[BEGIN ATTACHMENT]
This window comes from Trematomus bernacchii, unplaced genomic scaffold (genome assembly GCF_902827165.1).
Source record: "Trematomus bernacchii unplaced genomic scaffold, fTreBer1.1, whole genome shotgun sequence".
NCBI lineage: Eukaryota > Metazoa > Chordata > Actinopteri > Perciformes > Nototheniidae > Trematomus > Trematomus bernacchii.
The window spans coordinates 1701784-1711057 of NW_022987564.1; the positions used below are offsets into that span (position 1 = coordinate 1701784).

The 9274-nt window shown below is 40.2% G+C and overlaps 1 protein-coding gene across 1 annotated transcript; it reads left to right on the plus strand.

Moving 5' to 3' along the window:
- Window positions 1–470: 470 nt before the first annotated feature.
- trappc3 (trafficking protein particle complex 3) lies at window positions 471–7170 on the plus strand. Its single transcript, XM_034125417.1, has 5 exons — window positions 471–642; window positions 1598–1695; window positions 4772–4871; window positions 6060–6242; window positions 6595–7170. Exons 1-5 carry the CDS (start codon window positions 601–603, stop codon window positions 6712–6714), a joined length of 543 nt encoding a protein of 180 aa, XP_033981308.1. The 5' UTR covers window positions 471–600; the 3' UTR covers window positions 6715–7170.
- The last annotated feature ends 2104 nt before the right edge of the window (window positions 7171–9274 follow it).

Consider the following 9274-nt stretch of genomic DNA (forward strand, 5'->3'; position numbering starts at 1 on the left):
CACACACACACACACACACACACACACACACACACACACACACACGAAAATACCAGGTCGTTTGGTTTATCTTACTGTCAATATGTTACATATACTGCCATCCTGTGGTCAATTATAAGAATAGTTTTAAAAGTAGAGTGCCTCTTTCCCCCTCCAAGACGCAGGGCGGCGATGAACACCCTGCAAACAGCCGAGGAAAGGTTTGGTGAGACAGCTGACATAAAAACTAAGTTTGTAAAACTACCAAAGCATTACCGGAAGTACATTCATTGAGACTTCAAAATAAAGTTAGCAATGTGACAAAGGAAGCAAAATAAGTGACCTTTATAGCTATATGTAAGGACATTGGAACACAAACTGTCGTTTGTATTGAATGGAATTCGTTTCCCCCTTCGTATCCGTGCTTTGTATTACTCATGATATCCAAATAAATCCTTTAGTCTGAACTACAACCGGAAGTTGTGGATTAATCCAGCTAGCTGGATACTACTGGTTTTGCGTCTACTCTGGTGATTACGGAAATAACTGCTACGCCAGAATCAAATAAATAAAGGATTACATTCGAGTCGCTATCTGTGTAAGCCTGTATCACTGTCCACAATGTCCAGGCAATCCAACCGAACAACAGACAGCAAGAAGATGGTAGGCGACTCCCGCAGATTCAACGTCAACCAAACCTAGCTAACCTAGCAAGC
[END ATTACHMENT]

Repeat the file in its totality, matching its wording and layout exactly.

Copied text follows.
This window comes from Trematomus bernacchii, unplaced genomic scaffold (genome assembly GCF_902827165.1).
Source record: "Trematomus bernacchii unplaced genomic scaffold, fTreBer1.1, whole genome shotgun sequence".
NCBI lineage: Eukaryota > Metazoa > Chordata > Actinopteri > Perciformes > Nototheniidae > Trematomus > Trematomus bernacchii.
The window spans coordinates 1701784-1711057 of NW_022987564.1; the positions used below are offsets into that span (position 1 = coordinate 1701784).

The 9274-nt window shown below is 40.2% G+C and overlaps 1 protein-coding gene across 1 annotated transcript; it reads left to right on the plus strand.

Moving 5' to 3' along the window:
- Window positions 1–470: 470 nt before the first annotated feature.
- trappc3 (trafficking protein particle complex 3) lies at window positions 471–7170 on the plus strand. Its single transcript, XM_034125417.1, has 5 exons — window positions 471–642; window positions 1598–1695; window positions 4772–4871; window positions 6060–6242; window positions 6595–7170. Exons 1-5 carry the CDS (start codon window positions 601–603, stop codon window positions 6712–6714), a joined length of 543 nt encoding a protein of 180 aa, XP_033981308.1. The 5' UTR covers window positions 471–600; the 3' UTR covers window positions 6715–7170.
- The last annotated feature ends 2104 nt before the right edge of the window (window positions 7171–9274 follow it).

Consider the following 9274-nt stretch of genomic DNA (forward strand, 5'->3'; position numbering starts at 1 on the left):
CACACACACACACACACACACACACACACACACACACACACACACGAAAATACCAGGTCGTTTGGTTTATCTTACTGTCAATATGTTACATATACTGCCATCCTGTGGTCAATTATAAGAATAGTTTTAAAAGTAGAGTGCCTCTTTCCCCCTCCAAGACGCAGGGCGGCGATGAACACCCTGCAAACAGCCGAGGAAAGGTTTGGTGAGACAGCTGACATAAAAACTAAGTTTGTAAAACTACCAAAGCATTACCGGAAGTACATTCATTGAGACTTCAAAATAAAGTTAGCAATGTGACAAAGGAAGCAAAATAAGTGACCTTTATAGCTATATGTAAGGACATTGGAACACAAACTGTCGTTTGTATTGAATGGAATTCGTTTCCCCCTTCGTATCCGTGCTTTGTATTACTCATGATATCCAAATAAATCCTTTAGTCTGAACTACAACCGGAAGTTGTGGATTAATCCAGCTAGCTGGATACTACTGGTTTTGCGTCTACTCTGGTGATTACGGAAATAACTGCTACGCCAGAATCAAATAAATAAAGGATTACATTCGAGTCGCTATCTGTGTAAGCCTGTATCACTGTCCACAATGTCCAGGCAATCCAACCGAACAACAGACAGCAAGAAGATGGTAGGCGACTCCCGCAGATTCAACGTCAACCAAACCTAGCTAACCTAGCAAGC